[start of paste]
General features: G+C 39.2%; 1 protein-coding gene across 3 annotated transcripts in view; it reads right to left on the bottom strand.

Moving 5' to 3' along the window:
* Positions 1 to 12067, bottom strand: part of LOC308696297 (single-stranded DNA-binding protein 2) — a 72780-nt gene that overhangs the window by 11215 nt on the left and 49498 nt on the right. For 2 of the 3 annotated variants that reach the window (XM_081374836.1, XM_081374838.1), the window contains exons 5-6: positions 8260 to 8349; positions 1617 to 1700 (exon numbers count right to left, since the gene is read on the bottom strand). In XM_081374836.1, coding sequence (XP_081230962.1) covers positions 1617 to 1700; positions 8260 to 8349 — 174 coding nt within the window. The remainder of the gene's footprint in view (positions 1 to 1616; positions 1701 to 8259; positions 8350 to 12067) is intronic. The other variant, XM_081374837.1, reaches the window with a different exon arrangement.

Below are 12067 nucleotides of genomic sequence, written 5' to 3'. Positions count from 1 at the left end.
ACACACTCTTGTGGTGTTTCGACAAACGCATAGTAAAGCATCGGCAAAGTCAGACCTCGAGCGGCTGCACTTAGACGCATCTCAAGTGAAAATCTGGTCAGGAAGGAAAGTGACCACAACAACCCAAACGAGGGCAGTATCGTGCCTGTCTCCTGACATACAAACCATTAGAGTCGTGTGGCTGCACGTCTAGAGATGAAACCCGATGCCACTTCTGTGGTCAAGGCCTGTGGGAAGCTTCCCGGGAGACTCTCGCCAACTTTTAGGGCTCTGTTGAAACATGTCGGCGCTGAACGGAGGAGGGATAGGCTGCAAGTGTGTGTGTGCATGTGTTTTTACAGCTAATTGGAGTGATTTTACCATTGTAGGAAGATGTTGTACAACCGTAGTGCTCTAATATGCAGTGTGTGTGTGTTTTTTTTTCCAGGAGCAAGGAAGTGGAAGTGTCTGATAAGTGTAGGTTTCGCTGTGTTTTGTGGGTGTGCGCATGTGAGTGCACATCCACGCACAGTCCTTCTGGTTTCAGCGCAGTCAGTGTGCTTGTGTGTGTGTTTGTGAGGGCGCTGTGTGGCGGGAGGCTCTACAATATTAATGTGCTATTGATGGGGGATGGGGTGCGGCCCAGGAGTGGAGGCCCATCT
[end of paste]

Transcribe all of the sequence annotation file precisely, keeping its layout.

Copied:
General features: G+C 39.2%; 1 protein-coding gene across 3 annotated transcripts in view; it reads right to left on the bottom strand.

Moving 5' to 3' along the window:
* Positions 1 to 12067, bottom strand: part of LOC308696297 (single-stranded DNA-binding protein 2) — a 72780-nt gene that overhangs the window by 11215 nt on the left and 49498 nt on the right. For 2 of the 3 annotated variants that reach the window (XM_081374836.1, XM_081374838.1), the window contains exons 5-6: positions 8260 to 8349; positions 1617 to 1700 (exon numbers count right to left, since the gene is read on the bottom strand). In XM_081374836.1, coding sequence (XP_081230962.1) covers positions 1617 to 1700; positions 8260 to 8349 — 174 coding nt within the window. The remainder of the gene's footprint in view (positions 1 to 1616; positions 1701 to 8259; positions 8350 to 12067) is intronic. The other variant, XM_081374837.1, reaches the window with a different exon arrangement.

Below are 12067 nucleotides of genomic sequence, written 5' to 3'. Positions count from 1 at the left end.
ACACACTCTTGTGGTGTTTCGACAAACGCATAGTAAAGCATCGGCAAAGTCAGACCTCGAGCGGCTGCACTTAGACGCATCTCAAGTGAAAATCTGGTCAGGAAGGAAAGTGACCACAACAACCCAAACGAGGGCAGTATCGTGCCTGTCTCCTGACATACAAACCATTAGAGTCGTGTGGCTGCACGTCTAGAGATGAAACCCGATGCCACTTCTGTGGTCAAGGCCTGTGGGAAGCTTCCCGGGAGACTCTCGCCAACTTTTAGGGCTCTGTTGAAACATGTCGGCGCTGAACGGAGGAGGGATAGGCTGCAAGTGTGTGTGTGCATGTGTTTTTACAGCTAATTGGAGTGATTTTACCATTGTAGGAAGATGTTGTACAACCGTAGTGCTCTAATATGCAGTGTGTGTGTGTTTTTTTTTCCAGGAGCAAGGAAGTGGAAGTGTCTGATAAGTGTAGGTTTCGCTGTGTTTTGTGGGTGTGCGCATGTGAGTGCACATCCACGCACAGTCCTTCTGGTTTCAGCGCAGTCAGTGTGCTTGTGTGTGTGTTTGTGAGGGCGCTGTGTGGCGGGAGGCTCTACAATATTAATGTGCTATTGATGGGGGATGGGGTGCGGCCCAGGAGTGGAGGCCCATCT